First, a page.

Late Thursday, the president met with a bipartisan group of six senators who will play a pivotal role in selecting Mr Kennedy’s successor because they have deviated from their party on key votes in the past. The lawmakers signaled they want an ideological centrist….

A Related Note

I wrote recently about the Court’s ruling on Janus v AFCME Council 31, which eliminated public service unions’ ability to collect “agency fees” from non union members.

The dissent by Justice Elena Kagan and joined by her three cohorts in the Court’s liberal wing is instructive, and it foreshadows the kind of government we can expect from today’s “liberals,” should they succeed in gaining control of one or both Houses of Congress and then of the White House.

The Supremes Get One Right

Resoundingly so.  Janus v AFCME Council 31 is a case originating in Illinois concerning a public service union’s ability to collect a per centage of ordinary union dues—agency fees—from non-union members who work alongside the union’s bargaining unit in for a government agency.  A 40-year-old Supreme Court precedent, Abood v Detroit Board of Education, upheld this ability.

The Court’s opinion (a 5-4 majority) is summarized in the syllabus:

The State’s extraction of agency fees from nonconsenting public-sector employees violates the First Amendment. Abood erred in concluding otherwise, and stare decisis cannot support it. Abood is therefore overruled.

The Supremes Get Another One Right

Sort of.  Mostly.

A deeply divided Supreme Court upheld President Donald Trump’s latest ban on travel to the US by people from several Muslim-majority countries, in a ruling Tuesday that hands the White House a victory on one of its most central—and controversial—initiatives.

Small point, and it’s on The Wall Street Journal, not the Supreme Court: it’s not a ban on travel, it’s a moratorium.  The moratorium will be lifted on each of those countries when it becomes possible to accurately vet travelers from those countries.  A ban is broad and permanent.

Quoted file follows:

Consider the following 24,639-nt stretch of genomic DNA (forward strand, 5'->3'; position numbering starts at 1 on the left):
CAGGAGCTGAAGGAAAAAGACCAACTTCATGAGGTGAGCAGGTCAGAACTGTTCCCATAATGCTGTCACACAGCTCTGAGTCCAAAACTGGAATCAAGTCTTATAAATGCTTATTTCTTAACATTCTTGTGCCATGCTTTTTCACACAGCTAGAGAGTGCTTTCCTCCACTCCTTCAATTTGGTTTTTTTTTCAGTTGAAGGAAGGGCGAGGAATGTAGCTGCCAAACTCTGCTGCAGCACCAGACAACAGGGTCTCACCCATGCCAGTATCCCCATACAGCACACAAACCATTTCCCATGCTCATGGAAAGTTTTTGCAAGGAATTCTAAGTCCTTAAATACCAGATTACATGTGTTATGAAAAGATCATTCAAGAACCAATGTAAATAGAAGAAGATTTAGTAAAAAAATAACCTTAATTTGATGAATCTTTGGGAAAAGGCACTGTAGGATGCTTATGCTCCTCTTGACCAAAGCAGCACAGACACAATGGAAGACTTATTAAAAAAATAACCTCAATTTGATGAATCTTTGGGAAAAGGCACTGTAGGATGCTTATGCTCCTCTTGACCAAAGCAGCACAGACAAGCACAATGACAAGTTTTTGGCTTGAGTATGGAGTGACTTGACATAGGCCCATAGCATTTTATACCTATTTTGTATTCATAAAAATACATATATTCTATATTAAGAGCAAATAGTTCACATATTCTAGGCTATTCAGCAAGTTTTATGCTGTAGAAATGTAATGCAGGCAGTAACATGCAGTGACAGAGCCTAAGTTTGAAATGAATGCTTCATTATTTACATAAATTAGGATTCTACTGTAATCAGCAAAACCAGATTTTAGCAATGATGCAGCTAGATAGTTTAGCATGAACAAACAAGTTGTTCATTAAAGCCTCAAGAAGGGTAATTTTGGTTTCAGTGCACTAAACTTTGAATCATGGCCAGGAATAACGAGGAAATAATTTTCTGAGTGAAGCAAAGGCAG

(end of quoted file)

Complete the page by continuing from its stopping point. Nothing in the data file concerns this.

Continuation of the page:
An Ego Move

…by a flake.  Senator Jeff Flake (D R, AZ) says he’s going to block any and all judicial nominees until he gets his way.

Myself and a number of senators, at least a few of us, will stand up and say let’s not move any more judges until we get a vote, for example, on tariffs[.]

This is just another ego move by a flake Senator.  Were Jeff Flake serious about this, he would have moved before he rendered himself a lame duck Senator; there were plenty of questions on which he could have done this sort of thing besides tariffs.  He chose to wait, though, until there would be no consequences for his ego trip.

The Supremes Get One Right

The Supreme Court ruled Friday that authorities generally need a search warrant before they can obtain broad access to data that shows the location of cellphone users, a decision that sets privacy boundaries in the digital age.
The court, in a 5-4 opinion by Chief Justice John Roberts, cited the Fourth Amendment’s guarantee to be free from unreasonable government searches.

And

We decline to grant the state unrestricted access to a wireless carrier’s database of physical location information[.]

Yewbetcha.